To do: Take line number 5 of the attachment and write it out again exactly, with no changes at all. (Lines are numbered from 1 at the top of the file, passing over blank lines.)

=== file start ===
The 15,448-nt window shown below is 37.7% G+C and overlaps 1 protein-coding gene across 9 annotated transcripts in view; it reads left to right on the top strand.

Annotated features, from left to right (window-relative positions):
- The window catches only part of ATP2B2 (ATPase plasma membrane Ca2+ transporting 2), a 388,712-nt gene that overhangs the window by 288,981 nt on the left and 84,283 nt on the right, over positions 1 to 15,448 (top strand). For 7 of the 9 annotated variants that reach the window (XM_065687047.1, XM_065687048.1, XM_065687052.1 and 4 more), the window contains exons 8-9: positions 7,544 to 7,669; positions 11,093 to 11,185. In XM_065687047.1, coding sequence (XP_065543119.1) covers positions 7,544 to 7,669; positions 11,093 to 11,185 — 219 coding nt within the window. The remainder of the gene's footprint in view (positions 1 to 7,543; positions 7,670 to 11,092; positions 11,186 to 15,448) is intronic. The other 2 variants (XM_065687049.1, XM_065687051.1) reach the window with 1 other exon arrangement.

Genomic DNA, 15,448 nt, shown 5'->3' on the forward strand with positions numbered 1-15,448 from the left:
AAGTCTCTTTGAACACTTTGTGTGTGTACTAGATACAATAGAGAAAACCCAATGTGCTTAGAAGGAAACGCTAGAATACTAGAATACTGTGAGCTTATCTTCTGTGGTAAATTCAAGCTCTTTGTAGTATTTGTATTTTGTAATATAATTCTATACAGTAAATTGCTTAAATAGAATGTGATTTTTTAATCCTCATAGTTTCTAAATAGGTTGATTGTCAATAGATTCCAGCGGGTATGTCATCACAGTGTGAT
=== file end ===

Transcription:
AAGTCTCTTTGAACACTTTGTGTGTGTACTAGATACAATAGAGAAAACCCAATGTGCTTAGAAGGAAACGCTAGAATACTAGAATACTGTGAGCTTATCTTCTGTGGTAAATTCAAGCTCTTTGTAGTATTTGTATTTTGTAATATAATTCTATACAGTAAATTGCTTAAATAGAATGTGATTTTTTAATCCTCATAGTTTCTAAATAGGTTGATTGTCAATAGATTCCAGCGGGTATGTCATCACAGTGTGAT